Deluge in Houston

The ongoing deluge in Houston, Texas, is the product of a stalled cold front in East Texas and a "blocking high" over the eastern U.S.  The latter dome of high pressure has caused the cold front to become stationary and, at the same time, is funneling a plume of Gulf moisture into the area.  In the Northern Hemisphere, winds flow clockwise around high pressure domes and, in this case, are sweeping across the Gulf of Mexico and into Metro Houston; there, the cold front lifts the moisture-laden air, producing copious precipitation.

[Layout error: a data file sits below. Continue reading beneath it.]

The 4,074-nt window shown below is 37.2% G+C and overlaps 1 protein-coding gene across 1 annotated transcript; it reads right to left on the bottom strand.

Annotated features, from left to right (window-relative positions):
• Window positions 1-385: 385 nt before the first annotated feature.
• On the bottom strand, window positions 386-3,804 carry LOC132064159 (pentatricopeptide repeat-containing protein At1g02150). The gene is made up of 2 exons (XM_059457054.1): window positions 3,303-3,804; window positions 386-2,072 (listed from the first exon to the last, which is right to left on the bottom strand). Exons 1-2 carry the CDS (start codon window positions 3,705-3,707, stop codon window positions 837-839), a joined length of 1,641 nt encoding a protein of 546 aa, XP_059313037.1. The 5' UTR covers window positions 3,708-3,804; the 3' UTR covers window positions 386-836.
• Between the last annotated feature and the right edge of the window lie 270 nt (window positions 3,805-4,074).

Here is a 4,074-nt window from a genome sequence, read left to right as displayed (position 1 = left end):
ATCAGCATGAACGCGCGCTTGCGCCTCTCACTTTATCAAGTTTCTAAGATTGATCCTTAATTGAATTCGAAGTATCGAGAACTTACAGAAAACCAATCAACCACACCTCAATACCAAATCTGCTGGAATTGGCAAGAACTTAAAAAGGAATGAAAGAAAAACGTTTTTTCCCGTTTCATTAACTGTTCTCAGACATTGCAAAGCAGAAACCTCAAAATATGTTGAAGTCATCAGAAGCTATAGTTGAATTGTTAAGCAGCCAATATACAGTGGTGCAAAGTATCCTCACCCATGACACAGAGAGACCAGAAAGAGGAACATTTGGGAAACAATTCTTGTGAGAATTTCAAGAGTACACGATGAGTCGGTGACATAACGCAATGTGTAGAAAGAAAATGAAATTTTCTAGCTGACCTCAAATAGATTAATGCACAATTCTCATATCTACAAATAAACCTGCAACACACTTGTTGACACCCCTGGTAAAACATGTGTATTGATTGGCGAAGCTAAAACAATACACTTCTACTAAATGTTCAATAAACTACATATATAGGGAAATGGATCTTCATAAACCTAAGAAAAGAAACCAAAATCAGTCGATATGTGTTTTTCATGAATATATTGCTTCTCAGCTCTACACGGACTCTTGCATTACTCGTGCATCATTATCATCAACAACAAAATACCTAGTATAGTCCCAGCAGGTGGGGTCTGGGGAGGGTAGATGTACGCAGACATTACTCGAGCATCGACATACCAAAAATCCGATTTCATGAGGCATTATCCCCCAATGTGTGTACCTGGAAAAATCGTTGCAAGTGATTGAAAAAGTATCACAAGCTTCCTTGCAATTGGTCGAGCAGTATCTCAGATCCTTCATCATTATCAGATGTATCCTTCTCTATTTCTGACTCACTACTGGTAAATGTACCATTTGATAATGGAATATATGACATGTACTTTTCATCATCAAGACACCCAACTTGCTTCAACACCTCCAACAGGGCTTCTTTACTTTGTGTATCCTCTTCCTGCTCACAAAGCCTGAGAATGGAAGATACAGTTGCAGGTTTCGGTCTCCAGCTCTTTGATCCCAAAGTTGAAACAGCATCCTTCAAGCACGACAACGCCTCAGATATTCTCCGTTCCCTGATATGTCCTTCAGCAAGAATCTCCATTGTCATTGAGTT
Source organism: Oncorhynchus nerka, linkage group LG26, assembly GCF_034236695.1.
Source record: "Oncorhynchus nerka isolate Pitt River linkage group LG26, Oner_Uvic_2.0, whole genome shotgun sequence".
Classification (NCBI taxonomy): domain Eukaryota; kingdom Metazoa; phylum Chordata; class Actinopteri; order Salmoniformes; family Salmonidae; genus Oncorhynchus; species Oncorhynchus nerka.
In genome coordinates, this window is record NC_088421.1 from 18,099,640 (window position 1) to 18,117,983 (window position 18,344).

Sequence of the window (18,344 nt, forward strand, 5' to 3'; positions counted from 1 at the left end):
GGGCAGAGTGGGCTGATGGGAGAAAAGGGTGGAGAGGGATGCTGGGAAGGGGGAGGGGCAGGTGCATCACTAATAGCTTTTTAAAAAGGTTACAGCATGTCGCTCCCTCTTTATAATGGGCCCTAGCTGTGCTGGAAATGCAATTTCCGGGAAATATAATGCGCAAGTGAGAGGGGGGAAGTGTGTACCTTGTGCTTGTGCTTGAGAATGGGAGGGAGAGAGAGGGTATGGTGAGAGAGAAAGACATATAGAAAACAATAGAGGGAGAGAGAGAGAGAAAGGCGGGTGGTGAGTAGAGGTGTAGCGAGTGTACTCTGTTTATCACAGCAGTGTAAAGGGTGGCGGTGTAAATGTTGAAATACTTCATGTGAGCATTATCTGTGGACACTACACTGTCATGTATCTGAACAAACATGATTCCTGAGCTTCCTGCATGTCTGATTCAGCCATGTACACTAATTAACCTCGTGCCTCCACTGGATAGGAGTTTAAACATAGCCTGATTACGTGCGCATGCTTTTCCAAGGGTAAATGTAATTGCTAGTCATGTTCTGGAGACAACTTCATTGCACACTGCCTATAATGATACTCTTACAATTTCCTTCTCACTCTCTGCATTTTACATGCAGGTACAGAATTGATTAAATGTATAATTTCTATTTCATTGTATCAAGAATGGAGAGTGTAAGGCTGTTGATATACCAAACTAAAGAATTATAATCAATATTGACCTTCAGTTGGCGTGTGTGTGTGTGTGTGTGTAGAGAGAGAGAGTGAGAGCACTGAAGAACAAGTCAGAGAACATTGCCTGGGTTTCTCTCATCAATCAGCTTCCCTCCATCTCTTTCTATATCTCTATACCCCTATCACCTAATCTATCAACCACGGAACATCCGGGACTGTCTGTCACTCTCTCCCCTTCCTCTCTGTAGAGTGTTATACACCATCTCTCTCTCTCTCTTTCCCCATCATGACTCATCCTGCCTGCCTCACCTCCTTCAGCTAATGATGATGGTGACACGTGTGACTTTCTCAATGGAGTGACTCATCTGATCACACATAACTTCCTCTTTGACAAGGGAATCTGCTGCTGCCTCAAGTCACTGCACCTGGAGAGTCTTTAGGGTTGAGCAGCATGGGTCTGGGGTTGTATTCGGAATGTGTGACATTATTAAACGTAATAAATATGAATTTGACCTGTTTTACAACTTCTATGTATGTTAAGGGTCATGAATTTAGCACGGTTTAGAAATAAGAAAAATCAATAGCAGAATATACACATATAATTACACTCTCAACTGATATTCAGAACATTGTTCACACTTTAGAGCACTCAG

In northwest Houston, more than 15 inches of rain have fallen, 5 inches more than the previous record for the entire month of April.  As one might expect, severe flooding is widespread, snarling traffic, damaging structures and threatening lives.  As I write this post, the dome and its moisture plume are slowly shifting eastward and rain is beginning to dissipate in the city.

Indeed, the western edge of the high pressure dome is now entering Louisiana and Gulf moisture is streaming northward along the cold front.  Here in central Missouri, the band of heavy rain and its imbedded thunderstorms are nearing Columbia and should arrive by early evening; two days of rain are forecast before the dome and the front move on to the east.